Bennett said after the Patriots’ 34-28 win over the Falcons on Sunday night that he’s “not going to go” to the traditional meet-and-greet with the president. It will be the first visit of a Super Bowl champion to Washington since Donald Trump was sworn into office.

Trump’s positions have alienated some athletes, which has raised questions about whether some might choose to skip the trip while the new president is in office.

But Bennett said he isn’t concerned about it and thinks the team believes “in whatever I want to do.”

Kraft is a supporter of Trump and attended a celebration dinner in Washington for him the night before his inauguration.

Patriots’ Tom Brady earns 4th Super Bowl MVP trophy with epic comeback

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HOUSTON (AP) The greatest quarterback in NFL history led the biggest Super Bowl comeback to be the MVP on Sunday night.

Tom Brady rallied New England from a 25-point third-quarter deficit for a 34-28 win over the Atlanta Falcons in the first overtime game in Super Bowl history to earn his fifth Super Bowl title and fourth MVP trophy.

“They’re all sweet,” he said. “They’re all different and this was just an incredible team and I’m just happy to be a part of it,” he said.

Brady threw touchdown passes of 5 and 6 yards in the second half and tied things at 28-28 when he connected withDanny Amendola on a 2-point conversion with 57 seconds left.

He then directed the drive in overtime which ended with a 2-yard run by James White to make the Patriots the first team to win a Super Bowl after trailing by more than 10 points.

“We all brought each other back,” he said. “We never felt out of it. It was a tough battle.”

His performance certainly wasn’t without its struggles. His incredible second half and overtime came after a first half where the Patriots managed just three points and he threw an interception which Robert Alford returned 82 yards for a touchdown. He was hurried and harassed for much of the games. The Falcons sacked him five times and hit him on another eight occasions.

He noted the beating he took when he was trying to recount the details of the comeback and couldn’t remember what the score was at one point in the rally.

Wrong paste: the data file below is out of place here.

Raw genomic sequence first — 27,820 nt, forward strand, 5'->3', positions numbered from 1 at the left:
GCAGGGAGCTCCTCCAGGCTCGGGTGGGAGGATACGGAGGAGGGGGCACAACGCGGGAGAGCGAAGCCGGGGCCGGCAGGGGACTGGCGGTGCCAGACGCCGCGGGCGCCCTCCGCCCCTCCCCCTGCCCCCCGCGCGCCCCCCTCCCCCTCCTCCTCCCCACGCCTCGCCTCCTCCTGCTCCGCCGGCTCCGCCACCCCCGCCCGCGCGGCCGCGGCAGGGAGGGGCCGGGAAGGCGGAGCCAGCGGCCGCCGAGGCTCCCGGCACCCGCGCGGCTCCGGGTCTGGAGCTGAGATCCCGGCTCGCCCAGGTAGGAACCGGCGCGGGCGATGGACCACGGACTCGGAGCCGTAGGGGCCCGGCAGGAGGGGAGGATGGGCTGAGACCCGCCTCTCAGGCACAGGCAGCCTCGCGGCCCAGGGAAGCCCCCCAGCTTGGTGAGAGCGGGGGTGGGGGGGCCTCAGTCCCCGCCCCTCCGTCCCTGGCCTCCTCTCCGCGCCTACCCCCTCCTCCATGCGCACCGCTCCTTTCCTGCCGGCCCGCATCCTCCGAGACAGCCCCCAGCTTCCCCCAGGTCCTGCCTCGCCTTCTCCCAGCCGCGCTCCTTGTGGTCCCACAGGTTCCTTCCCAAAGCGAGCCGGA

“There was a lot of (stuff) that happened tonight,” he said. “I got hit pretty hard.”

His 466 yards passing are a Super Bowl record, surpassing the 414 yards Kurt Warner had 17 years ago. He also set a record for most passes completed in a Super Bowl with 43 and most attempts with 62.

He is the first to play in seven Super Bowls and the victory ties him with Charles Haley for most Super Bowl rings.

After all Brady has done in his career, was this his finest moment?

“Tom’s had a lot of great ones,” coach Bill Belichick said. “But, yeah tonight was one of them.”

It’s a triumphant end to a difficult season for Brady, who missed the first four games because of his “Deflategate” suspension and dealt with his mother Galynn Brady suffering through an undisclosed illness. The Super Bowl was the first game she’s attended all season.

“They’re all happy,” he said fighting back tears. “It’s nice to have everybody here and it’s going to be a great celebration tonight.”

He shared a quick moment with her right after the game, but was looking forward to more time with her in the upcoming days.

“It’s kind of madness after the game so I didn’t get much quality time with her but we’ll get it this week,” he said.

But he certainly wasn’t asking for sympathy for his rough road to this title though, chuckling when someone asked about the adversity the Patriots have gone through in the past couple of years.

“We’ve done pretty good over the last few years … so I don’t think anyone’s feeling bad for the Patriots,” he said. “I don’t think anyone feels bad for the Patriots.”

Brady also collected the MVP trophy in 2001, 2003 and 2014.

“It was just a lot of mental toughness by our team and we’re going to remember this one for the rest of our lives,” Brady said.